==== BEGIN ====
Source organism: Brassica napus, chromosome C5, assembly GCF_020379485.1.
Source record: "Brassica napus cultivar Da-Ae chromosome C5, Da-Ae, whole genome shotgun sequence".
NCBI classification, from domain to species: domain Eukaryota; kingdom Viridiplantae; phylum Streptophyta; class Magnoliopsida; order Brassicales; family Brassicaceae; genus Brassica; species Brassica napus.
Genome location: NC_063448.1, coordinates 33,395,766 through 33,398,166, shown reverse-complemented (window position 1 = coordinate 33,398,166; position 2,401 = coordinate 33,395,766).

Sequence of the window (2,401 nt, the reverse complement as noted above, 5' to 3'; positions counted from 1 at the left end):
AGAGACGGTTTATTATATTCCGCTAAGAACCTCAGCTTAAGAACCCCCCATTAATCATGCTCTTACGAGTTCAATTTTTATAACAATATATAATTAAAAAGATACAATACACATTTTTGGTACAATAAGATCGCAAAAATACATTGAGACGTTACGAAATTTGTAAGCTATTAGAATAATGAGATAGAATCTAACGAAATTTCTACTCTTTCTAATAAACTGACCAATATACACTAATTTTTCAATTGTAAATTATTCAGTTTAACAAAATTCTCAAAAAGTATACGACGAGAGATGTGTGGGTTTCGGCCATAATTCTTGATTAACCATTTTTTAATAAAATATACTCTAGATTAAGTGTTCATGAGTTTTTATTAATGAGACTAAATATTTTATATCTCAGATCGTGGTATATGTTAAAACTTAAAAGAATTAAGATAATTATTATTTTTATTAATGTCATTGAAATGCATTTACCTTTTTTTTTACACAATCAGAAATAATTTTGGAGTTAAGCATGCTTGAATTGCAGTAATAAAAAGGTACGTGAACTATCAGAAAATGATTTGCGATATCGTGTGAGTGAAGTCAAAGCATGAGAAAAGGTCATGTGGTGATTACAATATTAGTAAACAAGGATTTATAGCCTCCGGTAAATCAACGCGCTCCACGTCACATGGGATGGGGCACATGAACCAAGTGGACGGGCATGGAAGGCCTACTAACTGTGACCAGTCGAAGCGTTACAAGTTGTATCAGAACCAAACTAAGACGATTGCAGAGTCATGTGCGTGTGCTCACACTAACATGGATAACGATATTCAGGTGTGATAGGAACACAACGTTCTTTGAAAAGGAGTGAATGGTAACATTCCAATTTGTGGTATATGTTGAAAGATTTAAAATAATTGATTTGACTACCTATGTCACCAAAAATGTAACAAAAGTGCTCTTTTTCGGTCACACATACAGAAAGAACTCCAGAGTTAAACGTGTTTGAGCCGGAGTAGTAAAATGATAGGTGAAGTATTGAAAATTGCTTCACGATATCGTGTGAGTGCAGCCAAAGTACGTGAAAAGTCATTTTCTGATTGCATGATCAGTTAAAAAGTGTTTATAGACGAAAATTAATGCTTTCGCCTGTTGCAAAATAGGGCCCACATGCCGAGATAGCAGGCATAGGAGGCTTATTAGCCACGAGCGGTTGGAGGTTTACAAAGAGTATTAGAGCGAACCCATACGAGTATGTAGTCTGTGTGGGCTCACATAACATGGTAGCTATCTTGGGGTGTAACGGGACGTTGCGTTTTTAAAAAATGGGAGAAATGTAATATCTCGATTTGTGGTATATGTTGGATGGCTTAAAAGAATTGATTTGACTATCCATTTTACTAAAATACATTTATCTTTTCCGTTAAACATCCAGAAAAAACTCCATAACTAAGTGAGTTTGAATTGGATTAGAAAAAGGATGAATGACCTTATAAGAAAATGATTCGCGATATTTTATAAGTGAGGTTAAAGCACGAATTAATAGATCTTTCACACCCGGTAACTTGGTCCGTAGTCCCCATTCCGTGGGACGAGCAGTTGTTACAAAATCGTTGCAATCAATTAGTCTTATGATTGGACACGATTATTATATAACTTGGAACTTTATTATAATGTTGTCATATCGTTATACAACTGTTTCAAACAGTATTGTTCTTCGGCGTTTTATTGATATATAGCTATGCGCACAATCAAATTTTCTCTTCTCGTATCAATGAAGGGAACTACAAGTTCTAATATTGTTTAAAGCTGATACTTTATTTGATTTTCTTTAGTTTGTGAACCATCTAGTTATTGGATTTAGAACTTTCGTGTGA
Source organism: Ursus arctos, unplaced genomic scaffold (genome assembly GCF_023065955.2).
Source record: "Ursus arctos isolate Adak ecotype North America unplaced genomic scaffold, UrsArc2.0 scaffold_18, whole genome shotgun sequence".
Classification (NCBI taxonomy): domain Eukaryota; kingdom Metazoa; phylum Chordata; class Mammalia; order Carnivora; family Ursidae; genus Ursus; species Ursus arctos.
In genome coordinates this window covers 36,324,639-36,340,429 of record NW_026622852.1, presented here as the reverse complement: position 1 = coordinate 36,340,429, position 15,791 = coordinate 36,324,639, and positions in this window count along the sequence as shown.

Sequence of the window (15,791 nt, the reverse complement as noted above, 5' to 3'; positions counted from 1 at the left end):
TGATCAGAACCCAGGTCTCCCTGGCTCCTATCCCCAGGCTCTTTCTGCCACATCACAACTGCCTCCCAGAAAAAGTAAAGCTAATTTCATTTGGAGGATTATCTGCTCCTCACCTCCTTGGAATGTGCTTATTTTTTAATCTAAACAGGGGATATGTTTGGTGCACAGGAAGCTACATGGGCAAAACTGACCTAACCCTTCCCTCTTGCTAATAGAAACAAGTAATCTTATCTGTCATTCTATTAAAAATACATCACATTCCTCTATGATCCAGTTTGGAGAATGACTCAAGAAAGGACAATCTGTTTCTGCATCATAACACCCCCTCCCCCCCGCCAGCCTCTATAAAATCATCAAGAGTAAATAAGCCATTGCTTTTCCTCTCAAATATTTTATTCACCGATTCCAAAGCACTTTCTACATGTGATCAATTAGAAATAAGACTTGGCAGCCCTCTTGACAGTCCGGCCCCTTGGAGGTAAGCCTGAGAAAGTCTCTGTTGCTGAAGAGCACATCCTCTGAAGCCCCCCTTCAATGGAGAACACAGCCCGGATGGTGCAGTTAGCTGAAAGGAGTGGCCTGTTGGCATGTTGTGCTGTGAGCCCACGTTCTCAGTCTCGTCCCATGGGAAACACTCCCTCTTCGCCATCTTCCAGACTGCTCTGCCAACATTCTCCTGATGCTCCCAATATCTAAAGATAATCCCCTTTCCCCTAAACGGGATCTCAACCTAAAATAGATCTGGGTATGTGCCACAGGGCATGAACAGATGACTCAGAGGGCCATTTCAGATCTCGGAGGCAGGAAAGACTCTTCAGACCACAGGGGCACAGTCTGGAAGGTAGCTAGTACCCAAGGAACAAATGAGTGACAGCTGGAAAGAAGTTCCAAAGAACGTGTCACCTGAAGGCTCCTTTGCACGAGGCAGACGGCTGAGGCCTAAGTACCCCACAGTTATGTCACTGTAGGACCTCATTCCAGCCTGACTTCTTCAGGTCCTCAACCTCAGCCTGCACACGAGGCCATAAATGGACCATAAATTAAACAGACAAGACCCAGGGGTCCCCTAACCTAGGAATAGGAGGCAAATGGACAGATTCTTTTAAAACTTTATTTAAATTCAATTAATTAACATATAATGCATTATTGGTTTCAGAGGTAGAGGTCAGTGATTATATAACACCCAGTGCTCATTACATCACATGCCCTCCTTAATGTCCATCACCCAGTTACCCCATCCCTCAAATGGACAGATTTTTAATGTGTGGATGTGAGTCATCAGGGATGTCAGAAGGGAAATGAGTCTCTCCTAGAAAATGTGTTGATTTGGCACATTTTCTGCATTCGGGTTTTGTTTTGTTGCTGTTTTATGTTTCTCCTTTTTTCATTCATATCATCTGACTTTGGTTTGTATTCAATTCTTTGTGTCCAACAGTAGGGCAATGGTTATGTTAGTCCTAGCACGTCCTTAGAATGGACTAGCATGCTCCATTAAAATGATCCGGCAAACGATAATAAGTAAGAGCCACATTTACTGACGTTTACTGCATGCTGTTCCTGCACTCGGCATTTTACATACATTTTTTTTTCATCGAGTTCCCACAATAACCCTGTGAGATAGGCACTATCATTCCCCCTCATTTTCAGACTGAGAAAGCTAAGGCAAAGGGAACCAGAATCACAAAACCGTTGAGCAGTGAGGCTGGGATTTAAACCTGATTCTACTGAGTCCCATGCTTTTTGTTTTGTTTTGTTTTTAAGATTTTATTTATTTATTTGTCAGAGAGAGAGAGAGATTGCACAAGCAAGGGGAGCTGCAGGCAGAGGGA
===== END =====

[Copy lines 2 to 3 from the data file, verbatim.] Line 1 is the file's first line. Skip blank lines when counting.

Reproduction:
Source record: "Brassica napus cultivar Da-Ae chromosome C5, Da-Ae, whole genome shotgun sequence".
NCBI classification, from domain to species: domain Eukaryota; kingdom Viridiplantae; phylum Streptophyta; class Magnoliopsida; order Brassicales; family Brassicaceae; genus Brassica; species Brassica napus.